The pills in each cell sit directly on top of a 3 in. diameter, flat plastic gear (see figure 3). The gripper unit incorporates a pivot arm with a 1 in. servo-motor-driven gear that engages with the plastic gear. As it turns, it pushes pills into the singulation funnel that leads to the dispensing chute. A separate actuator on the pivot arm opens the door to the dispensing chute, allowing them to enter the vial.

Servo motor muscle
As with packaging operations, the torque offered by servomotors provides big benefits. Pills consist primarily of active ingredients held together by inert binders. Some pills may be chalky; all tend to be heavy in bulk, both of which require a significant amount of torque to move the plastic gear. “The motor that turns the gear for our counting apparatus is actually fairly torquey because there’s a lot of stuff pushing on [the gear],” says ScriptPro software engineer Bradley Lockard.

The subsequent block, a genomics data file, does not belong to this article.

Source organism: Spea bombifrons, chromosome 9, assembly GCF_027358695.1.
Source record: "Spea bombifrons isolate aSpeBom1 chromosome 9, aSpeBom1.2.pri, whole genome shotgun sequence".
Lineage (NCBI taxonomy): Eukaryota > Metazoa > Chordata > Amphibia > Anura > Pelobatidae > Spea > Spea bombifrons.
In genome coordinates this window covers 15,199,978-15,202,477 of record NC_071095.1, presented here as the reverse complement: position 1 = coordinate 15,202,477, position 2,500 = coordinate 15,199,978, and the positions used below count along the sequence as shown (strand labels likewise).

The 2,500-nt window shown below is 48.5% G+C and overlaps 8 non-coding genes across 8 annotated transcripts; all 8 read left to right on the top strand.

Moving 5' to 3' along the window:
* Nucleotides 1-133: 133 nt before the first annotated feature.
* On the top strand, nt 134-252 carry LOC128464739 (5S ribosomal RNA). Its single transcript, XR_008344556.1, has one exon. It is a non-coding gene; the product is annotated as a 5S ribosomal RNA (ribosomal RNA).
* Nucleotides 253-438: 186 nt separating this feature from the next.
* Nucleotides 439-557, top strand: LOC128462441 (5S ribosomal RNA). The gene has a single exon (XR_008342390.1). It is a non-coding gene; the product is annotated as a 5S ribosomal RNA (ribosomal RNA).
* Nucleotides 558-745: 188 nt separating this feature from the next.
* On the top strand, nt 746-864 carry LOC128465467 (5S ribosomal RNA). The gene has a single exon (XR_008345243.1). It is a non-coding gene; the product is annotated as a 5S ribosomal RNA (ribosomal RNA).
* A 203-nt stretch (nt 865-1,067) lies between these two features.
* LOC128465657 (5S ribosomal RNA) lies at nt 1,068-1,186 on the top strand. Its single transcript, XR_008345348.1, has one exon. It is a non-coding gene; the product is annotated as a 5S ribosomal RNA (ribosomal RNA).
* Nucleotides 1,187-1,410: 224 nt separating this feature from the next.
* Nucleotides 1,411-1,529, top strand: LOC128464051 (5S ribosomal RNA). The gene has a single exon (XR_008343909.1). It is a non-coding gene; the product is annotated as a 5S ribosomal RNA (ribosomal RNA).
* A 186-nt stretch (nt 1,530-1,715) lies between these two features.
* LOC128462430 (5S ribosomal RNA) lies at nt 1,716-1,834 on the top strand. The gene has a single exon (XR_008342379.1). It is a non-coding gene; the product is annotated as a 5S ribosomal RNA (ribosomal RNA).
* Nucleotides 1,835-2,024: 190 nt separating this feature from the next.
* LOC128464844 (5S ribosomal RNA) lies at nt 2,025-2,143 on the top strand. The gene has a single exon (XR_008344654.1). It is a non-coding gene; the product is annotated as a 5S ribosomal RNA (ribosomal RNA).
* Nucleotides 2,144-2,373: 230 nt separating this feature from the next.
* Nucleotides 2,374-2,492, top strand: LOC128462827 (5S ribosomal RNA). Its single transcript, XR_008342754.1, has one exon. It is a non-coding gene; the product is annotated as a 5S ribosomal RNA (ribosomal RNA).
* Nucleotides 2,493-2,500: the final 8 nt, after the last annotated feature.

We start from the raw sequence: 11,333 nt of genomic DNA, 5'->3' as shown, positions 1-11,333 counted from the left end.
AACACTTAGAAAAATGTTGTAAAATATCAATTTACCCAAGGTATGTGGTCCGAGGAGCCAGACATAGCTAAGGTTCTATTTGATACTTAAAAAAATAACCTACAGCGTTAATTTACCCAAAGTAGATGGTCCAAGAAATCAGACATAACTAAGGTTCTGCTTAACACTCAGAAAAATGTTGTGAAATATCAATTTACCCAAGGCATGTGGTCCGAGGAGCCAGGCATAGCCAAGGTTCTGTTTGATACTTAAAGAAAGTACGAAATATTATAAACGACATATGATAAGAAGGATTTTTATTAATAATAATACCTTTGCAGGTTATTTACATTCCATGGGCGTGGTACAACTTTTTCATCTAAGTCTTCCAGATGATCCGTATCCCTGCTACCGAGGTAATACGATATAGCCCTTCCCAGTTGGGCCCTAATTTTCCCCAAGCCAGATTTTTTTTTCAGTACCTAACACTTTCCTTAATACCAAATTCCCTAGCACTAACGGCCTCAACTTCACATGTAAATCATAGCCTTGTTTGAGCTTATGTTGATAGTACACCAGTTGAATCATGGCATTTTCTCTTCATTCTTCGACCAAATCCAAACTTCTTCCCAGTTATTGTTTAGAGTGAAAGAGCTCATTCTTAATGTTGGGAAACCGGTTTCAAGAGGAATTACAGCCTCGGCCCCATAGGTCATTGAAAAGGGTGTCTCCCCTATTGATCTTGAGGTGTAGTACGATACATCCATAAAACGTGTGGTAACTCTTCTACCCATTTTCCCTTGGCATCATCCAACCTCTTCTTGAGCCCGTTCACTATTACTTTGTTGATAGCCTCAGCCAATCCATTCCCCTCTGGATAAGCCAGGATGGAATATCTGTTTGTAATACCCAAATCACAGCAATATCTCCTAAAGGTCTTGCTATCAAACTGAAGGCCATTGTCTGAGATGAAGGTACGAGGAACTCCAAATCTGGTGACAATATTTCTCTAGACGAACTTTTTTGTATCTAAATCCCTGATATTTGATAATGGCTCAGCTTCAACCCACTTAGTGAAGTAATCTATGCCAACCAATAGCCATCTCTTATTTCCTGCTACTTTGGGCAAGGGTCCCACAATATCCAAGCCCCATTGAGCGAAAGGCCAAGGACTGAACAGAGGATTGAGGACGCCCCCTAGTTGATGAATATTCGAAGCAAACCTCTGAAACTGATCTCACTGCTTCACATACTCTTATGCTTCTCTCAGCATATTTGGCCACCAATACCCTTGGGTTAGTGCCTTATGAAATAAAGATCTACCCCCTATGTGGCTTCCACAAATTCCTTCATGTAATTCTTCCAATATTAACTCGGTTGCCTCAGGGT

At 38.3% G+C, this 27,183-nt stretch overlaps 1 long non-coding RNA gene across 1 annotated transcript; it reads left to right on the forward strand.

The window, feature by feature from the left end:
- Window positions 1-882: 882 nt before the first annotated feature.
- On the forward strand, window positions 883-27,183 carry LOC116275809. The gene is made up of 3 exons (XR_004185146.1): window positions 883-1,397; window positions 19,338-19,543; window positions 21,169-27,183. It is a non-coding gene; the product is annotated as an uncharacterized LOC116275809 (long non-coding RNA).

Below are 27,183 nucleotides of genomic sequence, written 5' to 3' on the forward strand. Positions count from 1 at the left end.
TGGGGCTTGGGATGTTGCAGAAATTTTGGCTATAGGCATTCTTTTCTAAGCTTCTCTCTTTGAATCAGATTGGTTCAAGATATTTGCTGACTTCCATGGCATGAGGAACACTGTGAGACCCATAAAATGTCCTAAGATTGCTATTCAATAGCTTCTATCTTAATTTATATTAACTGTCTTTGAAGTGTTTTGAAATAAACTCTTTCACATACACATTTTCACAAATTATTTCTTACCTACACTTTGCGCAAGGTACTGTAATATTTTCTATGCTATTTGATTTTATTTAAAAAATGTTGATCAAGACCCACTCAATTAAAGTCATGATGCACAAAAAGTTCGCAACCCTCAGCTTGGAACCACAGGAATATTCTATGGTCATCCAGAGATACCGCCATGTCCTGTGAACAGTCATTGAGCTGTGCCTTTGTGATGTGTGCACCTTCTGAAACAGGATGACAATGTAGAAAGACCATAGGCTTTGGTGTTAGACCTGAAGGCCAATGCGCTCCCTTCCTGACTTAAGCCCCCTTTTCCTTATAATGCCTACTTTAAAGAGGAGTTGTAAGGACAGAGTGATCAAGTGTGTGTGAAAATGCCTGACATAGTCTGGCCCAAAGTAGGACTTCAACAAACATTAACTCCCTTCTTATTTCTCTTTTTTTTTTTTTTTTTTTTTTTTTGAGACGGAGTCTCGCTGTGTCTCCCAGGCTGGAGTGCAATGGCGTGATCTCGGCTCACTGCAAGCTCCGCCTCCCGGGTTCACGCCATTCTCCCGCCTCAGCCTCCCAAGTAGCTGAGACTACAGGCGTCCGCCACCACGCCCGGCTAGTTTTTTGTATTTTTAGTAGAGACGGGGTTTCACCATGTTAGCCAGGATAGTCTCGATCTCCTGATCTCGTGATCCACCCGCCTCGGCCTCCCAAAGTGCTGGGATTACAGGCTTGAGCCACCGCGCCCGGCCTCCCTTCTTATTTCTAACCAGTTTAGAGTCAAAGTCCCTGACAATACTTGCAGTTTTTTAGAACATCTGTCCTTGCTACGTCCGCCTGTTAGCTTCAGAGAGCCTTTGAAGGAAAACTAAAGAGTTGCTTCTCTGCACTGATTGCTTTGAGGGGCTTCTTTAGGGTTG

Pill cell for pharmaceutical dispensingOf course, all that pill dust raises the issue of cross contamination, as well as motor contamination. The ScriptPro team addressed the issue by never exposing any part of the system to a given pill except the pill cells and the vials.

Servo motors supplied the torque the team needed in a form factor small enough to allow the use of encoders, which guaranteed performance. “We have over 99% accuracy on all of our pill counts and that's almost impossible to do without feedback on the control motor,” Lockard adds. Here again, the flexibility of motion control paid off. “For the pill count motor, say you want 50 pills. At the very beginning, you want to just dump them in as quick as you can, but you want to make sure that you have good control on the last few. That’s why all the motors we use are servo motors with optical encoders.”

Torque, accuracy, flexibility and reliability: motion control fills the prescription for pharmaceutical success.